Wednesday, November 27, 2013

Thomas on Substantive Habeas [feedly]


 
 
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Thomas on Substantive Habeas
Kimberly Thomas (University of Michigan at Ann Arbor - University of Michigan Law School) has posted Substantive Habeas (American University Law Review, Vol. 63, 2014, Forthcoming) on SSRN. Here is the abstract: Substantive Habeas identifies the U.S. Supreme Court's recent...



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Kevin McGrew, PhD
Educational Psychologist
Director, Institute for Applied Psychometrics
IAP
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Tuesday, November 26, 2013

The CHC taxonomy of human cognitive abilities--a visual summary/overview

I was reviewing some old PPT slides and thought I would share a few. These slides remind us that the Cattell-Horn-Carroll (CHC) model is a taxonomy of human cognitive abilities. An important taxonomy that has been driving most contemporary IQ test development and revision during the past 20 years. Click on images to enlarge.

 

 

Saturday, November 23, 2013

Sharing Neurolaw via BrowZine

Neurolaw
Belcher, Annabelle; Sinnott-Armstrong, Walter
Wiley Interdisciplinary Reviews: Cognitive Science, Vol. 1 Issue 1 – 2010: 18 - 22

10.1002/wcs.8

University of Minnesota Users:
https://www.lib.umn.edu/log.phtml?url=http://doi.wiley.com/10.1002/wcs.8

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http://doi.wiley.com/10.1002/wcs.8

Sharing The rule-dependence model explains the commonalities between the Flynn effect and IQ gains via retesting via BrowZine

The rule-dependence model explains the commonalities between the Flynn effect and IQ gains via retesting
Armstrong, Elijah L.; Woodley, Michael A.
Learning and Individual Differences, Vol. 29 – 2014: 41 - 49

10.1016/j.lindif.2013.10.009

University of Minnesota Users:
https://www.lib.umn.edu/log.phtml?url=http://linkinghub.elsevier.com/retrieve/pii/S1041608013001556

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http://linkinghub.elsevier.com/retrieve/pii/S1041608013001556

Article: High Court May Clarify Rule on Impairment and Death Penalty





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Kevin McGrew, PhD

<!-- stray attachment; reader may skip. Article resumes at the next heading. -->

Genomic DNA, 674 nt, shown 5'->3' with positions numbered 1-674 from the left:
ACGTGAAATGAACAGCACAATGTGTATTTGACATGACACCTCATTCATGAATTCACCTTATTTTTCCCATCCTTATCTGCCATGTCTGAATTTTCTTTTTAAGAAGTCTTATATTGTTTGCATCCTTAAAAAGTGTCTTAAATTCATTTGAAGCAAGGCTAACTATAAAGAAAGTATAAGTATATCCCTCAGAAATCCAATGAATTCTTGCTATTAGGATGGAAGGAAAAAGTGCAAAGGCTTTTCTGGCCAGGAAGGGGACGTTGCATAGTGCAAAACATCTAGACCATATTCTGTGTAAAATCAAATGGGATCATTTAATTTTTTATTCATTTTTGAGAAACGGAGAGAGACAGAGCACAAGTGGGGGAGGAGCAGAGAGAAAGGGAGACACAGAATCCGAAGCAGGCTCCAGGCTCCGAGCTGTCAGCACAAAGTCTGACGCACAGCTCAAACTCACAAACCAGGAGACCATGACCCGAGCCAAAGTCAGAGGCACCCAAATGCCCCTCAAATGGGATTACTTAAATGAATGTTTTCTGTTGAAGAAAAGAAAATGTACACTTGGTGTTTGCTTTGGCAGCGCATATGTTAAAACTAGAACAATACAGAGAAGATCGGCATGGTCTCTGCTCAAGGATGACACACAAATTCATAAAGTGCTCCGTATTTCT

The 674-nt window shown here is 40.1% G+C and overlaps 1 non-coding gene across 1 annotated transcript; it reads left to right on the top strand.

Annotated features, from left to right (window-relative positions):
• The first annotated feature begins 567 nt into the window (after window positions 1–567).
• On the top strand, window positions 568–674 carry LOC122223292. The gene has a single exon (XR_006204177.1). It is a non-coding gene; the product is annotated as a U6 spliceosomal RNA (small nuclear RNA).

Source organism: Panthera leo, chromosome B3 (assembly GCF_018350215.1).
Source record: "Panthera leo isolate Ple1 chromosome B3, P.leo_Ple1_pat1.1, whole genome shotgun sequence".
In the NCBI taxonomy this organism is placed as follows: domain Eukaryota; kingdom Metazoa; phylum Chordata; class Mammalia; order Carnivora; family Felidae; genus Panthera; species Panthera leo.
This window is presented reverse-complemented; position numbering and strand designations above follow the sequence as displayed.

Educational Psychologist
Director, Institute for Applied Psychometrics
IAP
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SCOTUS to rule of IQ related issued (SEM) in Atkins MR/ID Florida death penalty case

Kevin McGrew (@iqmobile)
High Court May Clarify Rule on Impairment and Death Penalty nyti.ms/1dmUaSL

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Wednesday, November 20, 2013

Supreme Court Declines to Hear Alabama Case on Judicial Death Sentences [feedly]


 
 
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Supreme Court Declines to Hear Alabama Case on Judicial Death Sentences

The U.S. Supreme Court declined to hear an appeal from Alabama death row inmate Mario Woodward, who was sentenced to death in 2008 despite a jury's 8-4 recommendation for a life sentence. Alabama is one of only three states that allow a judge to override a jury's sentencing recommendation for life to impose a death sentence; Florida and Delaware also allow the practice, but death sentences by judicial override are very rare in those states. Justice Sonia Sotomayor dissented from the Court's decision, saying that the Court should reconsider Alabama's death sentencing procedure. In an opinion joined by Justice Stephen Breyer, Sotomayor said that 26 of the 27 cases since 2000 in which judges imposed death sentences over a jury's recommendation for life came from Alabama. The other case came from Delaware, but was overturned by the Delaware Supreme Court. Sotomayor wrote, "What could explain Alabama judges' distinctive proclivity for imposing death sentences in cases where a jury has already rejected that penalty?...The only answer that is supported by empirical evidence is one that, in my view, casts a cloud of illegitimacy over the criminal justice system: Alabama judges, who are elected in partisan proceedings, appear to have succumbed to electoral pressures."